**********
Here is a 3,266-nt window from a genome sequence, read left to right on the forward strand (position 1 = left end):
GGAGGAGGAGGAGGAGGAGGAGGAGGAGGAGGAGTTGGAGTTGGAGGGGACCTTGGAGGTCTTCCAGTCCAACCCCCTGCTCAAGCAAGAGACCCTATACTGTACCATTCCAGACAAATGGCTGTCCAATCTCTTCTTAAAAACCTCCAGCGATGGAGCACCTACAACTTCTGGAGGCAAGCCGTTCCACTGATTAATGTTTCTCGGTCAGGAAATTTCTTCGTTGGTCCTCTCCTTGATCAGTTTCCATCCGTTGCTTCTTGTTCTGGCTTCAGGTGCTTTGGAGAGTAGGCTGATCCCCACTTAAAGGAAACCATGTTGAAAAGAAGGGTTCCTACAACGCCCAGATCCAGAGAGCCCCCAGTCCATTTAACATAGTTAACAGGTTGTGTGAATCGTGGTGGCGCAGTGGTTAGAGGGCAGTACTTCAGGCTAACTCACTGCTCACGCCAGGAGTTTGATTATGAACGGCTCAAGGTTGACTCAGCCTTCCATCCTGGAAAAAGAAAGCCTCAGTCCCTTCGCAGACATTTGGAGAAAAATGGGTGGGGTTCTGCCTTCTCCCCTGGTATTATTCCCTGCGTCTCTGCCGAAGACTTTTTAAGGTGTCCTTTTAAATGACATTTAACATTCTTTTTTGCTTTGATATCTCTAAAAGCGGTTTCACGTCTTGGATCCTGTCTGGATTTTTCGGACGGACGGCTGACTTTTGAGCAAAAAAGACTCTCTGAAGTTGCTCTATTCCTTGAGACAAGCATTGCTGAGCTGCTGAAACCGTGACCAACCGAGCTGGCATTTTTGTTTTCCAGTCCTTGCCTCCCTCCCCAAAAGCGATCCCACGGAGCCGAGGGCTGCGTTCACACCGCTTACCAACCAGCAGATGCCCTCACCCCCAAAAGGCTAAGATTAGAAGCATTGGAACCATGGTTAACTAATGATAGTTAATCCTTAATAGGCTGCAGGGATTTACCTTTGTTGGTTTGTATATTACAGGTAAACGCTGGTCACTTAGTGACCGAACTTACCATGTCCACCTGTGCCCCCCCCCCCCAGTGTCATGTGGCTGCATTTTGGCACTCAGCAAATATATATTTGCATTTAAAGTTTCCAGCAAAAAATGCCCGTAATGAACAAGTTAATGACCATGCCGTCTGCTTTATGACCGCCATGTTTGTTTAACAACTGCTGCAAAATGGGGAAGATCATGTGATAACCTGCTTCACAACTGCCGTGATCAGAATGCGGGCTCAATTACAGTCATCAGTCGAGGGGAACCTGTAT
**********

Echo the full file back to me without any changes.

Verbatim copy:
Here is a 3,266-nt window from a genome sequence, read left to right on the forward strand (position 1 = left end):
GGAGGAGGAGGAGGAGGAGGAGGAGGAGGAGGAGTTGGAGTTGGAGGGGACCTTGGAGGTCTTCCAGTCCAACCCCCTGCTCAAGCAAGAGACCCTATACTGTACCATTCCAGACAAATGGCTGTCCAATCTCTTCTTAAAAACCTCCAGCGATGGAGCACCTACAACTTCTGGAGGCAAGCCGTTCCACTGATTAATGTTTCTCGGTCAGGAAATTTCTTCGTTGGTCCTCTCCTTGATCAGTTTCCATCCGTTGCTTCTTGTTCTGGCTTCAGGTGCTTTGGAGAGTAGGCTGATCCCCACTTAAAGGAAACCATGTTGAAAAGAAGGGTTCCTACAACGCCCAGATCCAGAGAGCCCCCAGTCCATTTAACATAGTTAACAGGTTGTGTGAATCGTGGTGGCGCAGTGGTTAGAGGGCAGTACTTCAGGCTAACTCACTGCTCACGCCAGGAGTTTGATTATGAACGGCTCAAGGTTGACTCAGCCTTCCATCCTGGAAAAAGAAAGCCTCAGTCCCTTCGCAGACATTTGGAGAAAAATGGGTGGGGTTCTGCCTTCTCCCCTGGTATTATTCCCTGCGTCTCTGCCGAAGACTTTTTAAGGTGTCCTTTTAAATGACATTTAACATTCTTTTTTGCTTTGATATCTCTAAAAGCGGTTTCACGTCTTGGATCCTGTCTGGATTTTTCGGACGGACGGCTGACTTTTGAGCAAAAAAGACTCTCTGAAGTTGCTCTATTCCTTGAGACAAGCATTGCTGAGCTGCTGAAACCGTGACCAACCGAGCTGGCATTTTTGTTTTCCAGTCCTTGCCTCCCTCCCCAAAAGCGATCCCACGGAGCCGAGGGCTGCGTTCACACCGCTTACCAACCAGCAGATGCCCTCACCCCCAAAAGGCTAAGATTAGAAGCATTGGAACCATGGTTAACTAATGATAGTTAATCCTTAATAGGCTGCAGGGATTTACCTTTGTTGGTTTGTATATTACAGGTAAACGCTGGTCACTTAGTGACCGAACTTACCATGTCCACCTGTGCCCCCCCCCCCCAGTGTCATGTGGCTGCATTTTGGCACTCAGCAAATATATATTTGCATTTAAAGTTTCCAGCAAAAAATGCCCGTAATGAACAAGTTAATGACCATGCCGTCTGCTTTATGACCGCCATGTTTGTTTAACAACTGCTGCAAAATGGGGAAGATCATGTGATAACCTGCTTCACAACTGCCGTGATCAGAATGCGGGCTCAATTACAGTCATCAGTCGAGGGGAACCTGTAT